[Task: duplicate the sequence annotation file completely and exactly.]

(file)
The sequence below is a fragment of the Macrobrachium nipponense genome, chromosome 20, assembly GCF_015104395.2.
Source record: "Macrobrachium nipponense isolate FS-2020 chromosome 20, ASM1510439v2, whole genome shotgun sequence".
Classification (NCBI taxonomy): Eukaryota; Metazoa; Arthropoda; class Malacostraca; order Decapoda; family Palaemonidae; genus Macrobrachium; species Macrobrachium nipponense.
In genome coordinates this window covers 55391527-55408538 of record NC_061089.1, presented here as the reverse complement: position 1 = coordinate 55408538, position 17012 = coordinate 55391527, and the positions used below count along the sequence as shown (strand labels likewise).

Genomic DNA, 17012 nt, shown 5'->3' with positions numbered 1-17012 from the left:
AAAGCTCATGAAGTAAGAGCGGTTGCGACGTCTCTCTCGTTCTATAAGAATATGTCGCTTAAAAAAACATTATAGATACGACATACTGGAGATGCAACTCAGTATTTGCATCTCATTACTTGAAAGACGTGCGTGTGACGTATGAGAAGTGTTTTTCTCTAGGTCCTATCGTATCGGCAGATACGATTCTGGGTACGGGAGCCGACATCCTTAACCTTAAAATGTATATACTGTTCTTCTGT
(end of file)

The sequence below is a fragment of the Macrobrachium nipponense genome, chromosome 20, assembly GCF_015104395.2.
Source record: "Macrobrachium nipponense isolate FS-2020 chromosome 20, ASM1510439v2, whole genome shotgun sequence".
Classification (NCBI taxonomy): Eukaryota; Metazoa; Arthropoda; class Malacostraca; order Decapoda; family Palaemonidae; genus Macrobrachium; species Macrobrachium nipponense.
In genome coordinates this window covers 55391527-55408538 of record NC_061089.1, presented here as the reverse complement: position 1 = coordinate 55408538, position 17012 = coordinate 55391527, and the positions used below count along the sequence as shown (strand labels likewise).

Genomic DNA, 17012 nt, shown 5'->3' with positions numbered 1-17012 from the left:
AAAGCTCATGAAGTAAGAGCGGTTGCGACGTCTCTCTCGTTCTATAAGAATATGTCGCTTAAAAAAACATTATAGATACGACATACTGGAGATGCAACTCAGTATTTGCATCTCATTACTTGAAAGACGTGCGTGTGACGTATGAGAAGTGTTTTTCTCTAGGTCCTATCGTATCGGCAGATACGATTCTGGGTACGGGAGCCGACATCCTTAACCTTAAAATGTATATACTGTTCTTCTGT